Event Title

Everybody Parties, but I'm Not Like Them: Perceptions of Colby Weekend Life

Location

Diamond 123

Start Date

1-5-2014 1:00 PM

End Date

1-5-2014 3:00 PM

Project Type

Presentation- Restricted to Campus Access

Description

This research study explored and analyzed student weekend life at Colby College in order to better understand how it may have influenced the overall student experience. The researchers used student interviews from the NECASL project to identify two prominent themes across student responses regarding their weekend life at Colby. Through our work, we came up with two dominant themes pertaining to the data: othering and isolation. The researchers found that when discussing social choices and weekend life at Colby, many students tended to claim they were not a part of the heavy drinking that goes on in order to separate themselves from the alcohol culture at Colby and the negative connotations associated with it. Another finding was that many students felt isolated from the social culture at Colby. Specifically, some of the trends in isolation stemmed from differences in International students when compared to American students. Through a review of similar studies and our own results, we concluded that Colby students use of othering language reproduced a dominant culture of drinking on campus. This use of language can lead to lack of student accountability pertaining to risky, excessive drinking habits.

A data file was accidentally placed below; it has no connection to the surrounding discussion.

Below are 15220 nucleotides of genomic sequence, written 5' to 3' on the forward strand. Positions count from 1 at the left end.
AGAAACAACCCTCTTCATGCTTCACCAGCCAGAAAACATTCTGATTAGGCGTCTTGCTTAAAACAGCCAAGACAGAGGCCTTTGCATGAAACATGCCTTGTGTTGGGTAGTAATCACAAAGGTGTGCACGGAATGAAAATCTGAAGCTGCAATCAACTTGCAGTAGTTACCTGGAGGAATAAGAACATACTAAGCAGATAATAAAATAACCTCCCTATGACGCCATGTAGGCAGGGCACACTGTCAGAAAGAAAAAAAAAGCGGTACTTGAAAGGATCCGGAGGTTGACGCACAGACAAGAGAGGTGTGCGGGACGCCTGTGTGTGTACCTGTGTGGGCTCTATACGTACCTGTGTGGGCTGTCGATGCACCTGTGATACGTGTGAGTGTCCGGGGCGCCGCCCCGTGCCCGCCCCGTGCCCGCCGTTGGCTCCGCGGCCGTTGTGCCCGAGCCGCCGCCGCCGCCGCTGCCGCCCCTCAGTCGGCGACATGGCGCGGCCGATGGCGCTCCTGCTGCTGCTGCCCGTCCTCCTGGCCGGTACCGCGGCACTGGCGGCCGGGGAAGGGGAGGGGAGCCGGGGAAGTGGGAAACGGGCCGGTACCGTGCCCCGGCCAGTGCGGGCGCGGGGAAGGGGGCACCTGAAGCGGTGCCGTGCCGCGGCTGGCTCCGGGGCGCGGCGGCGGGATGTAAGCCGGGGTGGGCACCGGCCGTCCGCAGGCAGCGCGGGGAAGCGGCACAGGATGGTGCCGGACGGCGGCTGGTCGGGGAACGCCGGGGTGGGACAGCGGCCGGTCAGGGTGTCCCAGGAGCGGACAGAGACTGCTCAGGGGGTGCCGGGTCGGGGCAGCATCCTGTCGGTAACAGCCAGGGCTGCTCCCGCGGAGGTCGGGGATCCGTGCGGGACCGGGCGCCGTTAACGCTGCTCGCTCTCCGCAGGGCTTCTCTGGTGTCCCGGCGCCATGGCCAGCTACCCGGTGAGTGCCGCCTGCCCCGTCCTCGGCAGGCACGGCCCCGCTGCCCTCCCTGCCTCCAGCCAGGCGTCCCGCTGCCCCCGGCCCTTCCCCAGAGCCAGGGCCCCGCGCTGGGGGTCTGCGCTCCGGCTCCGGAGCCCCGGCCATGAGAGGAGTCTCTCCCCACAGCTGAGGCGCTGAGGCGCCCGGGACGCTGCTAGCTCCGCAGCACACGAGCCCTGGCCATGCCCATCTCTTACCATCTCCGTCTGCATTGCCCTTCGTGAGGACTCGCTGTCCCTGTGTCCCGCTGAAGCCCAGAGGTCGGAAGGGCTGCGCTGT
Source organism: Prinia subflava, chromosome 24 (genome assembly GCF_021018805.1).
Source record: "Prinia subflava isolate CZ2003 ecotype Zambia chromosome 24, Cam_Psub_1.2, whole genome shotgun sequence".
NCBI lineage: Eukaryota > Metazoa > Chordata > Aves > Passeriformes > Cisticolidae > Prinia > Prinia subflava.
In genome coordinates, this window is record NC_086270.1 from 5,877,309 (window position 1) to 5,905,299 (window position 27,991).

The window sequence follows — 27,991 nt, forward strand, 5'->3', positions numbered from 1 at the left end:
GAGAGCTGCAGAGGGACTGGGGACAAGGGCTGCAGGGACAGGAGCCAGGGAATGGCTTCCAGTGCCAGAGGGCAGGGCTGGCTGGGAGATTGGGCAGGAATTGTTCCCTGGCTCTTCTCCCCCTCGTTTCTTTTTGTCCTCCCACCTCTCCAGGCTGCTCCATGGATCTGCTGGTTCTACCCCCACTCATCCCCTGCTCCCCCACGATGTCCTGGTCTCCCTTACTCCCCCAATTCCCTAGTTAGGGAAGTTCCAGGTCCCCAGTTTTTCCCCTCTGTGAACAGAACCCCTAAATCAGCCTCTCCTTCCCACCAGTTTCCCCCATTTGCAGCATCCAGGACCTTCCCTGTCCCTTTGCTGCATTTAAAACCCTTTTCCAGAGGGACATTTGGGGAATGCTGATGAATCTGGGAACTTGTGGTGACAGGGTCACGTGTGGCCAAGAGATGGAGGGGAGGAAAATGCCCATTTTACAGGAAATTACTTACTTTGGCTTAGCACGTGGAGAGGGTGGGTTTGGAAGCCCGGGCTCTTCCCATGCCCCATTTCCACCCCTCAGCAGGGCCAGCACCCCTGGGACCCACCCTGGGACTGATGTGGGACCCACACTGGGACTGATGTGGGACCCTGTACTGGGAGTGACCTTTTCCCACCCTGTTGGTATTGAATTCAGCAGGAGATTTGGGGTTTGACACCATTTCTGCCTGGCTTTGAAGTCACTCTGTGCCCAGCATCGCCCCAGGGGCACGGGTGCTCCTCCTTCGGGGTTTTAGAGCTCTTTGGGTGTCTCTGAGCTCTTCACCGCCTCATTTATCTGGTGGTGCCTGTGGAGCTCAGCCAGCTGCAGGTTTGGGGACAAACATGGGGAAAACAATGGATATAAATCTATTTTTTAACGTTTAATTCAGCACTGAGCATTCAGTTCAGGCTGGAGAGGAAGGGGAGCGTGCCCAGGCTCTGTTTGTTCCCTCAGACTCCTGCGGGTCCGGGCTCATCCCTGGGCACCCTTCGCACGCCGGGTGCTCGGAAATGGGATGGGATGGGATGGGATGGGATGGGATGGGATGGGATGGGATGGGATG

Faculty Sponsor

Mark Tappan

Sponsoring Department

Colby College. Education Program

CLAS Field of Study

Interdisciplinary Studies

Event Website

http://www.colby.edu/clas

ID

341

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May 1st, 1:00 PM May 1st, 3:00 PM

Everybody Parties, but I'm Not Like Them: Perceptions of Colby Weekend Life

Diamond 123

This research study explored and analyzed student weekend life at Colby College in order to better understand how it may have influenced the overall student experience. The researchers used student interviews from the NECASL project to identify two prominent themes across student responses regarding their weekend life at Colby. Through our work, we came up with two dominant themes pertaining to the data: othering and isolation. The researchers found that when discussing social choices and weekend life at Colby, many students tended to claim they were not a part of the heavy drinking that goes on in order to separate themselves from the alcohol culture at Colby and the negative connotations associated with it. Another finding was that many students felt isolated from the social culture at Colby. Specifically, some of the trends in isolation stemmed from differences in International students when compared to American students. Through a review of similar studies and our own results, we concluded that Colby students use of othering language reproduced a dominant culture of drinking on campus. This use of language can lead to lack of student accountability pertaining to risky, excessive drinking habits.

http://digitalcommons.colby.edu/clas/2014/program/154